On the international side, NATO's contributions are more promising -- though Americans are reluctant to acknowledge them.
Certainly, we want NATO nations to increase their troop commitment; al Qaeda and their Taliban supporters pose an equal threat to the safety and security of Europe as they do to the United States.
But when we seek additional military and civilian support from NATO, we must recognize that the United Kingdom, the Netherlands, Norway, Denmark and Estonia send more troops to Afghanistan as a percentage of their total population than the United States. This is especially poignant when examining casualties.
The U.S. ranks seventh in casualties as a percentage of our country's total population. In order to increase NATO contributions, we must honor and recognize their current commitment and their tragic loss. We must demonstrate that we value their loss just as we do our own if we are to expect their willingness to increase their commitment.
In the end, the media follows the debate about troop levels -- rather than civilian resources -- because it is easy to understand, explain and follow. Men and women in uniform are easy to count, but they are difficult to lose and what they need to be successful is hard to provide.
McChrystal's assessment puts it bluntly: "ISAF cannot succeed without a corresponding cadre of civilian experts to support the change in strategy and capitalize on the expansion and acceleration of counterinsurgency efforts .. the level of civilian resources must be balanced with the security forces, lest the gains in security outpace civilian capacity for governance and economic improvements."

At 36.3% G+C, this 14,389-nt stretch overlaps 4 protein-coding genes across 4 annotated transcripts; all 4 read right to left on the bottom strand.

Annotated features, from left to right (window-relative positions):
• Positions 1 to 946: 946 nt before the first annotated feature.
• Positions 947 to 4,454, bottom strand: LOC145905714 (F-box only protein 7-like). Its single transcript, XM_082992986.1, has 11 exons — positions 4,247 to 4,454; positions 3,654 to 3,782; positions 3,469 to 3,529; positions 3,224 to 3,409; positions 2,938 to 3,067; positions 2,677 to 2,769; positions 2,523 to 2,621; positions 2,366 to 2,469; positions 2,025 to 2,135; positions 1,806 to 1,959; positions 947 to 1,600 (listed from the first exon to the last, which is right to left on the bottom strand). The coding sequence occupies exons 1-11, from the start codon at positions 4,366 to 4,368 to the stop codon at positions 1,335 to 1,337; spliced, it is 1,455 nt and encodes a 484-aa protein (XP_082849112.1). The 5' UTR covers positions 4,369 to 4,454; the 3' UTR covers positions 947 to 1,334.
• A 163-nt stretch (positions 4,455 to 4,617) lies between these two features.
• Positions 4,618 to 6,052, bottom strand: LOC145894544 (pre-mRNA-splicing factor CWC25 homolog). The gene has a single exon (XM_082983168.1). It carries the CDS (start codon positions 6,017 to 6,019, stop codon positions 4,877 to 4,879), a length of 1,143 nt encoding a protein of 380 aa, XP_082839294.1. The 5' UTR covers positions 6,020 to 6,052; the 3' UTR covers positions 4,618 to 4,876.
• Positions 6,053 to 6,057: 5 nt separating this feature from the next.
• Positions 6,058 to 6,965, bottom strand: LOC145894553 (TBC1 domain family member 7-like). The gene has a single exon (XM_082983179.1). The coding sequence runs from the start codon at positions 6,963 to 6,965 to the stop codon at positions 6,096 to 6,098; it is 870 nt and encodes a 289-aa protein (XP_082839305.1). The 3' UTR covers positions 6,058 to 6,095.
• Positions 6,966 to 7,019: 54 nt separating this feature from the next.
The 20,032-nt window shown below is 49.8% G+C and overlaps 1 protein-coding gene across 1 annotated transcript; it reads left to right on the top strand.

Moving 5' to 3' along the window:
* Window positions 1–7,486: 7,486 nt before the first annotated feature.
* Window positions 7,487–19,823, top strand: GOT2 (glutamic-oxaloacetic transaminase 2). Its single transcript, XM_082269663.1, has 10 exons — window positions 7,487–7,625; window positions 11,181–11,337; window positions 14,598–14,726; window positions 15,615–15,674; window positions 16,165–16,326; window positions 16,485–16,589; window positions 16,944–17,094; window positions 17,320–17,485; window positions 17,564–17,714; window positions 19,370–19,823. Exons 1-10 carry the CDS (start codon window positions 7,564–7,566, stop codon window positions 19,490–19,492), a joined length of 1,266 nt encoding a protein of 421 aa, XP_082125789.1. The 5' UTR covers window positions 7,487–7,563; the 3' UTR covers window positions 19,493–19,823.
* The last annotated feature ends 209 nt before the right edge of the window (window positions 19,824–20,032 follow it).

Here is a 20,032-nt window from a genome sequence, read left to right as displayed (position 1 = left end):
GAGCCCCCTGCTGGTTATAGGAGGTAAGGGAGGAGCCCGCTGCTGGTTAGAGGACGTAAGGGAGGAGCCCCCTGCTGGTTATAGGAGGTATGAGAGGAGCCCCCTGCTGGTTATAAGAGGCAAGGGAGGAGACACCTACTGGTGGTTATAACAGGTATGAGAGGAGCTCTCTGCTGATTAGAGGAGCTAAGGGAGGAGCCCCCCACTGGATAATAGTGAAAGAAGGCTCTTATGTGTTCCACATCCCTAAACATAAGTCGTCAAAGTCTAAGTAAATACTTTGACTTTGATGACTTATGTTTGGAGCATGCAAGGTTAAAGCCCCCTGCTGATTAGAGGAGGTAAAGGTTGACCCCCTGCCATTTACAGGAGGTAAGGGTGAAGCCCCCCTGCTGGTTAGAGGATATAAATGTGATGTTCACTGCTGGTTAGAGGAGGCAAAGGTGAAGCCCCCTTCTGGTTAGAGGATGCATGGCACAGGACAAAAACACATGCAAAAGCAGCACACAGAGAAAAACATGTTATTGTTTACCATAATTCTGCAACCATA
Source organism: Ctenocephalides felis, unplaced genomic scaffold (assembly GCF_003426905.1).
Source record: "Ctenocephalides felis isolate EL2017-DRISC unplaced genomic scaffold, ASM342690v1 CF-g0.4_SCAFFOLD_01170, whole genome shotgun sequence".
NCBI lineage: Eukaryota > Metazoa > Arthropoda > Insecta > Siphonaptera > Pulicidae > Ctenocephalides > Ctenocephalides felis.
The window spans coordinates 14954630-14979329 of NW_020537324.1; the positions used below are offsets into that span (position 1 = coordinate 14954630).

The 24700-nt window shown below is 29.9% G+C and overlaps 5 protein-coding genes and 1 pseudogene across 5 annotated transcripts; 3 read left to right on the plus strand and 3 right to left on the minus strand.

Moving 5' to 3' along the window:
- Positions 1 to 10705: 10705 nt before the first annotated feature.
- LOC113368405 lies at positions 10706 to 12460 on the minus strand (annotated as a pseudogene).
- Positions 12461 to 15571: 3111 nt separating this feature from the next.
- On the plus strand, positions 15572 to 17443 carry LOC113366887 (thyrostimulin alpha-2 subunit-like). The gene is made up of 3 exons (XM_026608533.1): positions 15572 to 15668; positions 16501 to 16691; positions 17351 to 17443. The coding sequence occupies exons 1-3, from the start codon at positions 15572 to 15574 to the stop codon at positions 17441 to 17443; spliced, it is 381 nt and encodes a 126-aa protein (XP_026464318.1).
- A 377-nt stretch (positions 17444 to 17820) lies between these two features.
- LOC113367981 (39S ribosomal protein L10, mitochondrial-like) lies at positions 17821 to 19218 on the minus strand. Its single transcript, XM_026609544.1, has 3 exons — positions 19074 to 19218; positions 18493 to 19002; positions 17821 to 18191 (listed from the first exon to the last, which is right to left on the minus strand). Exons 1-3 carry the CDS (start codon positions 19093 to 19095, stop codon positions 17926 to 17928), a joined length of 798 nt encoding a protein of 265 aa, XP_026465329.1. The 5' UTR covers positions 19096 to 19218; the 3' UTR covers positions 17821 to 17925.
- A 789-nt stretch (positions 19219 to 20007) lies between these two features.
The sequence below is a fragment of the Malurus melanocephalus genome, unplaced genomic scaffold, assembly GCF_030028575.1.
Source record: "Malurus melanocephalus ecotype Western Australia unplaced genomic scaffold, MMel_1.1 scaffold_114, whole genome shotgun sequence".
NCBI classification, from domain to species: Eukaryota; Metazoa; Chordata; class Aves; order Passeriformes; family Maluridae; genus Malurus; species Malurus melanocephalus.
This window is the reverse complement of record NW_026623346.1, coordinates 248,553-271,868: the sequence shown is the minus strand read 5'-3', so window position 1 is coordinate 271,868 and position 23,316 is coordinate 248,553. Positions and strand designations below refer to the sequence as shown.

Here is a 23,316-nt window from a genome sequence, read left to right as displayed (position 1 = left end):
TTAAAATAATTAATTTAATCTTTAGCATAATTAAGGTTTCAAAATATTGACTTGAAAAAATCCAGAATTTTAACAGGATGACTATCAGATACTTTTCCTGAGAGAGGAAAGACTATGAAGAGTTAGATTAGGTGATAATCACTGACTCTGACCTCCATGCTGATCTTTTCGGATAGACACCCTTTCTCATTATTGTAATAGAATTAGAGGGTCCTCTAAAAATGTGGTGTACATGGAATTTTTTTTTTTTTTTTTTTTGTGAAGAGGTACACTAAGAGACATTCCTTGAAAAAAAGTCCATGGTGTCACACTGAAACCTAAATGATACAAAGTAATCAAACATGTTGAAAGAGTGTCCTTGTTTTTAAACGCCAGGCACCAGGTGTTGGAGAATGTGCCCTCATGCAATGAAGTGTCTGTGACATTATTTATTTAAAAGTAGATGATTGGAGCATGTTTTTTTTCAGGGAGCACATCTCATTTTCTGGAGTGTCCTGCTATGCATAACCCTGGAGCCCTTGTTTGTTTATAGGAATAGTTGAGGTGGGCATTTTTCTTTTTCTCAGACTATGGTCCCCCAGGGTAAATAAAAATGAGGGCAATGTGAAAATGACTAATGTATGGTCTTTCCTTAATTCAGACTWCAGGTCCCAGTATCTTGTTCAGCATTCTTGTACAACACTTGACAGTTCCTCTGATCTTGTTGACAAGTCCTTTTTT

When Obama announces his decision about troop levels, he should also commit to bolstering our deployable civilian capabilities. He should start by scoring our foreign aid budget against our national security strategy, effectively shielding foreign assistance from the inevitable budget cuts.
He should appoint a senior civilian counterpart in Afghanistan to work with McChrystal to coordinate the activities of U.S. and international civilian support as well as the more than 800 nongovernmental organizations delivering services in Afghanistan. He should fund the State Department's Office of Civilian Reconstruction. And he should use his bully pulpit to acknowledge our allies' enduring contributions.
The president must call on Congress and the American people to recognize and support this more challenging but necessary strategy. The president must convince the American people that our success in Afghanistan is tied directly to the security of our homeland.
Our military leaders have asked for additional resources to protect us, and they are entitled to our support. Until we recognize that success in Afghanistan will require more than adding soldiers, too many of our men and women in uniform will be counted as casualties.
The opinions expressed in this commentary are solely those of Frances Townsend.